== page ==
Cornucopia’s Take: Cornucopia has been filing formal complaints about Aurora Dairy, and several other giant certified “organic” operations in the west, for over 10 years. The USDA has sometimes refused to investigate their alleged lack of grazing and confinement conditions, even when Cornucopia provided aerial images of ungrazed, sometimes hayed, pasture. When the USDA has investigated, and found operations operating illegally, as the Post documented all too often they are led off with a slap on the wrist and no monetary penalty.
True organic farmers cannot compete with the price point of “organic” feedlot milk. To support the very best organic dairies, you can consult Cornucopia’s scorecard.
Amish Farmers Square Off Against Big Organic in Milk Battle
The Washington Post
by Peter Whoriskey
This small town has become a landmark in the organic-farm movement, and it has nothing to do with foodies or hippies.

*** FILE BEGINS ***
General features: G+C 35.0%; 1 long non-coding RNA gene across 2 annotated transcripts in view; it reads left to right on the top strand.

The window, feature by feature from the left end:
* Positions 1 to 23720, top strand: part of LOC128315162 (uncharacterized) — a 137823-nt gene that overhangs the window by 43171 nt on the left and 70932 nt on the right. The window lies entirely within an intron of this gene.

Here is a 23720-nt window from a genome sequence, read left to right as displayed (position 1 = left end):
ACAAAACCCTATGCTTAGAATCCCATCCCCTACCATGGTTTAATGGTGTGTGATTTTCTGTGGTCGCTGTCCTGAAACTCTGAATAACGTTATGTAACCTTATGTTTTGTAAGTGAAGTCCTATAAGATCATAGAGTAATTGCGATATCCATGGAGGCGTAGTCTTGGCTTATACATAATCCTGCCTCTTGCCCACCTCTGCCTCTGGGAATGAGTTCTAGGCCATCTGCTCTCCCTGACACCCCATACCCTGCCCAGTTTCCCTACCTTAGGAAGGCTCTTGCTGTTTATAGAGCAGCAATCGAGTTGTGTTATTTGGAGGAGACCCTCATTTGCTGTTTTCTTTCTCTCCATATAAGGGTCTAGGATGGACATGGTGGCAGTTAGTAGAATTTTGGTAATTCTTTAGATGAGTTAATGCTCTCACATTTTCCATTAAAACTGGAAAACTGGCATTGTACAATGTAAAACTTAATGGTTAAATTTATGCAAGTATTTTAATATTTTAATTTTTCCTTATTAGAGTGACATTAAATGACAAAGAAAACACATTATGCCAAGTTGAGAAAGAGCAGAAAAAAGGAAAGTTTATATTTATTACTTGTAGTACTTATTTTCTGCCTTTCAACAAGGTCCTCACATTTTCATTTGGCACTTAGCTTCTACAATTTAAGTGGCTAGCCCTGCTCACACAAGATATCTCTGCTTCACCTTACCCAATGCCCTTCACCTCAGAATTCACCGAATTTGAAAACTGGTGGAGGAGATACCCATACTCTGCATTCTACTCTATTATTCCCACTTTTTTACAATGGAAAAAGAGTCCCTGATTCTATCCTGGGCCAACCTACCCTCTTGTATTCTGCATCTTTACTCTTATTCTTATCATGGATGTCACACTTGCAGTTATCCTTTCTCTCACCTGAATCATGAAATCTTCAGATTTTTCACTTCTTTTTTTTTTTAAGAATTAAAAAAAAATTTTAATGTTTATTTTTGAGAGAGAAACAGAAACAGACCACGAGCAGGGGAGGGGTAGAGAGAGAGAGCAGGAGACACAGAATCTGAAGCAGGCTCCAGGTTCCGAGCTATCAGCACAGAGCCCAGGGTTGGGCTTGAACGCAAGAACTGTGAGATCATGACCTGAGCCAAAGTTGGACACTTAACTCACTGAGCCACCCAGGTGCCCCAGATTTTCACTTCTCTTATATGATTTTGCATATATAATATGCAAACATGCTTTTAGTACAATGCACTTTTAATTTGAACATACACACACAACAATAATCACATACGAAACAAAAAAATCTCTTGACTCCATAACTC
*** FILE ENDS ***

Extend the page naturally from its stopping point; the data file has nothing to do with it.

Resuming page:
Instead it has been Amish farmers who, in their suspenders and wide-brimmed hats, have helped develop one of the densest clusters of organic farms in the United States. More than 90 operations certified by the Agriculture Department have emerged within a 10-mile radius, producing, among other things, corn, soybeans, eggs and, perhaps most important, milk.
“This is our living and our way of life,” said Eldon T. Miller, 71, an Amish dairy farmer here. A little over 20 years ago, Miller began holding informational meetings in his basement about organics, and the idea slowly spread across the area.
The question for small organic dairy farmers is how long they can hold out against growing competition from very big dairies producing large volumes of organic milk that, in the view of many here, does not deserve the label.